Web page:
This past winter we’ve been mentoring a small – and I mean really small – non-profit. They have this amazing vision to open the doors to science and math education for kids in Ghana. And they are doing it with a total shift in educational approach. They are moving the desks aside and giving kids a hands-on experience with STEM (science, technology, engineering, math). They are preparing children for real-world experiences on the power of change. I love that they are changing the future for kids. 

They are a lean, mean machine, nickels grinding together in impossible budgets. 

But this year they did something they had never done before: they began to ask people for money (fundraising). They doubled their revenue. It’s still a weeny, teeny budget – but they doubled the power of work they could do in Ghana. More than that, they opened the door to big dreams. 

They dared to steward their small budget to include donor communication, staff and fundraising. And they came up winners! You see, they began to realize that when they invested wisely in activities that grew their donor support, they were able to expand their reach. Today they are looking to expand their program beyond Ghana – because they are growing!

In the past months I have been working with a client to write a book on philanthropy. One of the things we have been researching is the vision of major donors. It’s awesome to see. But the one thing that showed up over and over was the power of multiplication. Not one of the major donors gave out of their need, they gave out of their bounty. AND, most importantly, they made sure their asset base had the power to multiply even more by investing wisely. They used their money to make more money so they could do more good.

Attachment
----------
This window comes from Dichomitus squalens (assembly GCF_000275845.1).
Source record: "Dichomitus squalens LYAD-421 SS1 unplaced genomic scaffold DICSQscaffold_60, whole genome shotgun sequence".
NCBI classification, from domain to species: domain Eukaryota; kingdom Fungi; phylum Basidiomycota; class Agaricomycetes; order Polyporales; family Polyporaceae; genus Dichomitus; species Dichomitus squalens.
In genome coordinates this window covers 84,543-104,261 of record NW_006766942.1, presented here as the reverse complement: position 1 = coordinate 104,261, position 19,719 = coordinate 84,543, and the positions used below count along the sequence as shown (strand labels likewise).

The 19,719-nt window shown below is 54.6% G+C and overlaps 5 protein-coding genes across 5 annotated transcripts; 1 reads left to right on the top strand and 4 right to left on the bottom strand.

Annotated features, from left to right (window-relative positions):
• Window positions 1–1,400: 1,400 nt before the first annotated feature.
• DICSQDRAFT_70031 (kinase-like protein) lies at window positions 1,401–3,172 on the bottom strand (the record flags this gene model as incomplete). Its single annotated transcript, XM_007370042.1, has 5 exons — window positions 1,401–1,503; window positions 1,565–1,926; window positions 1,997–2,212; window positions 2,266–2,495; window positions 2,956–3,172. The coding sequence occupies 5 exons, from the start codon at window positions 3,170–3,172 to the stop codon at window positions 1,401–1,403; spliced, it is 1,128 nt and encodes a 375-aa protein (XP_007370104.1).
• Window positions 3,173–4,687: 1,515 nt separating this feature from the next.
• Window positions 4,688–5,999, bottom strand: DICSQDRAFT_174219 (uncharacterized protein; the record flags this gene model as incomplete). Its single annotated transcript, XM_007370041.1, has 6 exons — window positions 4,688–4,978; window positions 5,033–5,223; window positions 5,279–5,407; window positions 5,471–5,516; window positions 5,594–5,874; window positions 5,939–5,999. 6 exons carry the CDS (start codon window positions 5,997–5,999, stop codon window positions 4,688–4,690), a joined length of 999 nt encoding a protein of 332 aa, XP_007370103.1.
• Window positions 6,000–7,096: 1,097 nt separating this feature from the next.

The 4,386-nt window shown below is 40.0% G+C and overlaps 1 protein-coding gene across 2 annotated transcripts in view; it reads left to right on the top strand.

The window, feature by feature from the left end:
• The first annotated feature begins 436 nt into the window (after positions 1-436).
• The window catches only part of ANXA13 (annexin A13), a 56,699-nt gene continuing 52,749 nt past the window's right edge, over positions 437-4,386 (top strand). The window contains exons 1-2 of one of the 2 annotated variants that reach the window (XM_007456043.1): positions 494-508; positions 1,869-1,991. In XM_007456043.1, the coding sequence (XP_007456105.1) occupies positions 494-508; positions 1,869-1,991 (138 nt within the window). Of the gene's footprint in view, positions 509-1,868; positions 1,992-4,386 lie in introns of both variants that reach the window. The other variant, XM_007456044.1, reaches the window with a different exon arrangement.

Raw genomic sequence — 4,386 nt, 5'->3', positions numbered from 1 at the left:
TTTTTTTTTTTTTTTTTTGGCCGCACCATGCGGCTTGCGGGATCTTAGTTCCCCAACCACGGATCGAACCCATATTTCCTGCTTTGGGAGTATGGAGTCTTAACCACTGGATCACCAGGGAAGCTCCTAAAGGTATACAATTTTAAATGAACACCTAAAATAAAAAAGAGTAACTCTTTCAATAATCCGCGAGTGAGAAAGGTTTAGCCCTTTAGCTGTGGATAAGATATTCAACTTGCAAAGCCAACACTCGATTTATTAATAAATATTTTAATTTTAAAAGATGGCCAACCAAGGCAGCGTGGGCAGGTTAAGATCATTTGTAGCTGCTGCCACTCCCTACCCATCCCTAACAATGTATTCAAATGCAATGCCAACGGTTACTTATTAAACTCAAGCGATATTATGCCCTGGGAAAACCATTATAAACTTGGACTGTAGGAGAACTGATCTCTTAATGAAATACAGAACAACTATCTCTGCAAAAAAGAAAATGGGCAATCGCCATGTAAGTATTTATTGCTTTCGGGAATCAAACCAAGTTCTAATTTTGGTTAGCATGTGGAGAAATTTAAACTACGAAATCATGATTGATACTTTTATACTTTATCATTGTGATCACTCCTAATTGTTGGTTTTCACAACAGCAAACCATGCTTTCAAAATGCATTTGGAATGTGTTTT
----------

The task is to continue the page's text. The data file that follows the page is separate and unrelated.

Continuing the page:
It’s an amazing story of plenty! 

On the other hand, a small social service agency shut down most of their fundraising activities because they were cash strapped. So instead of stewarding donors, they clamped down. It makes me sad. The good work they are doing in their community may completely disappear because they are not investing in donor “stewardship.” (note: I define stewardship as growing donors’ investment in your cause, increasing their gift levels, interest in the issues and building their trust in you.)

The CRA recognized that the 80/20 rule was a myth—now charities need to catch up. We need to re-educate donors to look for impact: WHAT is my donation doing, not how much did you spend. It’s going to take years to reorient donors. In almost every donor survey we do, we have donors saying something like: “We prefer to give our donations to organizations that spend 15% or less on overhead.” 

I look forward to the day when donors say: “We look for organizations who have a powerful impact!”

Stewardship of financial resources and donors is critical to build a strong and healthy nonprofit. Nonprofits need to shift their emphasis on cost to outcome. Sadly, too many do not specifically articulate the outcome. Without defining success, they are unable to communicate impact. Sometimes I ask organizations what their goal is. Too often they laugh a little uncomfortably and tell me it depends what donors give. That’s crazy. The donor doesn’t understand the depth of the program like you do. It’s your role to educate them in positive communications. 

Overall there is a wide discrepancy in the way organizations report their costs/revenue. Larger organizations have more leverage to play with the numbers, creating that cost/program expenditure graph to meet donor’s expectations. 

Telling your donors the truth will not inhibit your relationship with them. They are asking for transparency. As communicators/fundraisers, it’s our job to tell the story of your work in ways that inspire donors and supporters. They are looking for a cause they can invest in. 

If you'd like a myth debunked let us know. Or talk to us here...we'd love to know what you think!